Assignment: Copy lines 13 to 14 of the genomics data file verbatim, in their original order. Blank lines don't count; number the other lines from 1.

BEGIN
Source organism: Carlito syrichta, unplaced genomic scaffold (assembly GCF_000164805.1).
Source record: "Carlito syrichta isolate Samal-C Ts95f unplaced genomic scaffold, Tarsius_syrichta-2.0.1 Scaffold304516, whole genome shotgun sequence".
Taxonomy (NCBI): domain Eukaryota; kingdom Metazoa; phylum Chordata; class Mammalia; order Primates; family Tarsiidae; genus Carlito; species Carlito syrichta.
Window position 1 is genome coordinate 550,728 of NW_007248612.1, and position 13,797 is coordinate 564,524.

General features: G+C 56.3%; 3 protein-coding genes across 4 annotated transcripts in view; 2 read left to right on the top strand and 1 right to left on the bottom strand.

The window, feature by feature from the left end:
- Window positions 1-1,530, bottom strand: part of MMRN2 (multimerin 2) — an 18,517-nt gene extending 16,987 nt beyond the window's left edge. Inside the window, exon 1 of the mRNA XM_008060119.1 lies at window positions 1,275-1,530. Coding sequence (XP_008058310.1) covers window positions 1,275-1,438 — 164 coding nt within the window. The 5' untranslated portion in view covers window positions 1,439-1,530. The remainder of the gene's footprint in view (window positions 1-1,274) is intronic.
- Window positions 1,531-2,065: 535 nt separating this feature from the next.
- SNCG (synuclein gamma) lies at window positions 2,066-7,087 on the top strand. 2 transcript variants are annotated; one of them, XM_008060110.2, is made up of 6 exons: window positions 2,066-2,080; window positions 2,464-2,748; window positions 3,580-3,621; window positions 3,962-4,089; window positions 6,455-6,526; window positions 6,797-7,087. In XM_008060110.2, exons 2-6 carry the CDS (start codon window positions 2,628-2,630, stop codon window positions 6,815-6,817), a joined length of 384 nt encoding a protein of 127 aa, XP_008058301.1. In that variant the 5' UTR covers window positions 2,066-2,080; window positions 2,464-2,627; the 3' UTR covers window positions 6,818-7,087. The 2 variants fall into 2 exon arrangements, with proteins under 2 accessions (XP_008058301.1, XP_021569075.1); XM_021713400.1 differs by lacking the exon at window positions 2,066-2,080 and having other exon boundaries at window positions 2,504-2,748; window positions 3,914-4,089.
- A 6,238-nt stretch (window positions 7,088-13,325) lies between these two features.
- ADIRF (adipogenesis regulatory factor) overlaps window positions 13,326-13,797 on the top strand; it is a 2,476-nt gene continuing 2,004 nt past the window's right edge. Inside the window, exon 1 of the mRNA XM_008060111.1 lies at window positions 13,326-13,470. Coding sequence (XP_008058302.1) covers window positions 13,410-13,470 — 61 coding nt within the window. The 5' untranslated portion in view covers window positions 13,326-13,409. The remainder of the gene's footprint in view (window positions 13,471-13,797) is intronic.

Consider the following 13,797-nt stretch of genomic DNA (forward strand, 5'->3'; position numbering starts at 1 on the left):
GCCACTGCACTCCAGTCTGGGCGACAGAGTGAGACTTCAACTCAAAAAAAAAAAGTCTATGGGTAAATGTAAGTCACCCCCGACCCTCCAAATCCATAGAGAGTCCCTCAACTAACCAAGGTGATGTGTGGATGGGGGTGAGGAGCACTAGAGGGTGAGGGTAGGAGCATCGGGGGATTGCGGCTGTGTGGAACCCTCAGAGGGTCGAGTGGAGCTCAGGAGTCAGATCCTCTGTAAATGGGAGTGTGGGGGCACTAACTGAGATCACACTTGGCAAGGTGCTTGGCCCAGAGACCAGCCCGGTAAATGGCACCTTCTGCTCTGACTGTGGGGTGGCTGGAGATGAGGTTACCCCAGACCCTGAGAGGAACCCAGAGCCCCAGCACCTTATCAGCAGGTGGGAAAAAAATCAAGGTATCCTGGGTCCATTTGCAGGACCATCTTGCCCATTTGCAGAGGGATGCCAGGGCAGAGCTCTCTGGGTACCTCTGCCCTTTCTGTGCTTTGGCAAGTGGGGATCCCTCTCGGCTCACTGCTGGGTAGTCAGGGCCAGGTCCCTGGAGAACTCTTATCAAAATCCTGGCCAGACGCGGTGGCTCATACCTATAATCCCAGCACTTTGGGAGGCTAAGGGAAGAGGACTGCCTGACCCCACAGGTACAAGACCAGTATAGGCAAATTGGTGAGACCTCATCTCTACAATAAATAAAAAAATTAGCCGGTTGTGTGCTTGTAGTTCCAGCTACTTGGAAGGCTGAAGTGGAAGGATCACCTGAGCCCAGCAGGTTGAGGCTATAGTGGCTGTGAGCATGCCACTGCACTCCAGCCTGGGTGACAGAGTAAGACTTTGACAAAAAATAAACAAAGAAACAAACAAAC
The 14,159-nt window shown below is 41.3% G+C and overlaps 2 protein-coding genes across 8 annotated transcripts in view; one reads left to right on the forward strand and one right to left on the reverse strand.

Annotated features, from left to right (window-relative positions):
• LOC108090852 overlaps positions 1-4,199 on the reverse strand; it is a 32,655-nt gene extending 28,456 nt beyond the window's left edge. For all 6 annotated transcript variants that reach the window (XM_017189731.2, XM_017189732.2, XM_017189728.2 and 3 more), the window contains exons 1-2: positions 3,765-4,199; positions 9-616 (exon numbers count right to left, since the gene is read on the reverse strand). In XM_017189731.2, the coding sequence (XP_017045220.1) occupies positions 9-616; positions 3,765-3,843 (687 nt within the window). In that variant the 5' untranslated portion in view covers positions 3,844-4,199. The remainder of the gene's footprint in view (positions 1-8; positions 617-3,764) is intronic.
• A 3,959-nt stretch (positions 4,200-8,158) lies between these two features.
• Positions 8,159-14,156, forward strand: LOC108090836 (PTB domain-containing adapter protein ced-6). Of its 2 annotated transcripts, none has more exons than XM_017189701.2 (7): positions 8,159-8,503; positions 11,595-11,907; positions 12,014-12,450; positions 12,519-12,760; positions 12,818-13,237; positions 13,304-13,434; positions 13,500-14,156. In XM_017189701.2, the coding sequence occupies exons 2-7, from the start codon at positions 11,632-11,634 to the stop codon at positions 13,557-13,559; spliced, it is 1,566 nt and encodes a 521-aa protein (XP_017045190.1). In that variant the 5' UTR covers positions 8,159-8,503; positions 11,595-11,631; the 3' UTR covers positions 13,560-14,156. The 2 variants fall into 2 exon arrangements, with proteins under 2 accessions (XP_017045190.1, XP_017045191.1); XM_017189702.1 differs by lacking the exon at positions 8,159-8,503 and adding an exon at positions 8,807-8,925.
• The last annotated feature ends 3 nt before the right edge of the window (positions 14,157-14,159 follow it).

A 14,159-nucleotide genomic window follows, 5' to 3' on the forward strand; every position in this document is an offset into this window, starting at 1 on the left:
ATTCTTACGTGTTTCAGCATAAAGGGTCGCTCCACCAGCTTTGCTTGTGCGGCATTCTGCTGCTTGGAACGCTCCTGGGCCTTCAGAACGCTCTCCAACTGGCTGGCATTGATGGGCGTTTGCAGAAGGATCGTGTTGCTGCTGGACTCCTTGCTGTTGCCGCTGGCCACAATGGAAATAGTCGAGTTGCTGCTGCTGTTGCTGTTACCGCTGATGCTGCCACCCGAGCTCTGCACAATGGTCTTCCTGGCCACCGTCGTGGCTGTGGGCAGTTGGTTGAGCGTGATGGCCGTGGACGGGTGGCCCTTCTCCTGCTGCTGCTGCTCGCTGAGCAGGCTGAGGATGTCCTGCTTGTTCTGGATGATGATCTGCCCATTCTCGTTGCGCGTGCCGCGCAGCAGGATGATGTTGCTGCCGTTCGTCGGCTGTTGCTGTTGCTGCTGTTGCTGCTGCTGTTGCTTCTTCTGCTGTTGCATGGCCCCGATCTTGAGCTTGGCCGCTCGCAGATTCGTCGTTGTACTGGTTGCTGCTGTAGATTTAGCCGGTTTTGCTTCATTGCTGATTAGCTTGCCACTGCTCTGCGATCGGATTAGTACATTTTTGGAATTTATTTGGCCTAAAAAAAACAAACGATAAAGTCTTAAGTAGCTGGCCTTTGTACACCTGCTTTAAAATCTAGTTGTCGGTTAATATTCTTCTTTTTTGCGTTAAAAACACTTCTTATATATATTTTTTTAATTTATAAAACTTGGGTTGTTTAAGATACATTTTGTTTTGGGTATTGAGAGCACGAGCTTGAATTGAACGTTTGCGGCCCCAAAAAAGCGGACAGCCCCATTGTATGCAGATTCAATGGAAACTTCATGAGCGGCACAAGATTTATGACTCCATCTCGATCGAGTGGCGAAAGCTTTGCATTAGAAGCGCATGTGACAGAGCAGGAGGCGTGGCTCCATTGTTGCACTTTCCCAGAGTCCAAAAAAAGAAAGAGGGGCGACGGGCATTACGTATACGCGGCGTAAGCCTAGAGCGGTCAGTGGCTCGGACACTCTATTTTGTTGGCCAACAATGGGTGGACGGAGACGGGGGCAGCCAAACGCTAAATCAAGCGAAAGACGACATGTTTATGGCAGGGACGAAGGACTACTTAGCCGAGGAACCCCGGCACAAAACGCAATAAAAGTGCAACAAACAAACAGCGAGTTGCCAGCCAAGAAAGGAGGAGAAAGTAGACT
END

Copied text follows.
GCCACTGCACTCCAGTCTGGGCGACAGAGTGAGACTTCAACTCAAAAAAAAAAAGTCTATGGGTAAATGTAAGTCACCCCCGACCCTCCAAATCCATAGAGAGTCCCTCAACTAACCAAGGTGATGTGTGGATGGGGGTGAGGAGCACTAGAGGGTGAGGGTAGGAGCATCGGGGGATTGCGGCTGTGTGGAACCCTCAGAGGGTCGAGTGGAGCTCAGGAGTCAGATCCTCTGTAAATGGGAGTGTGGGGGCACTAACTGAGATCACACTTGGCAAGGTGCTTGGCCCAGAGACCAGCCCGGTAAATGGCACCTTCTGCTCTGACTGTGGGGTGGCTGGAGATGAGGTTACCCCAGACCCTGAGAGGAACCCAGAGCCCCAGCACCTTATCAGCAGGTGGGAAAAAAATCAAGGTATCCTGGGTCCATTTGCAGGACCATCTTGCCCATTTGCAGAGGGATGCCAGGGCAGAGCTCTCTGGGTACCTCTGCCCTTTCTGTGCTTTGGCAAGTGGGGATCCCTCTCGGCTCACTGCTGGGTAGTCAGGGCCAGGTCCCTGGAGAACTCTTATCAAAATCCTGGCCAGACGCGGTGGCTCATACCTATAATCCCAGCACTTTGGGAGGCTAAGGGAAGAGGACTGCCTGACCCCACAGGTACAAGACCAGTATAGGCAAATTGGTGAGACCTCATCTCTACAATAAATAAAAAAATTAGCCGGTTGTGTGCTTGTAGTTCCAGCTACTTGGAAGGCTGAAGTGGAAGGATCACCTGAGCCCAGCAGGTTGAGGCTATAGTGGCTGTGAGCATGCCACTGCACTCCAGCCTGGGTGACAGAGTAAGACTTTGACAAAAAATAAACAAAGAAACAAACAAAC
The 14,159-nt window shown below is 41.3% G+C and overlaps 2 protein-coding genes across 8 annotated transcripts in view; one reads left to right on the forward strand and one right to left on the reverse strand.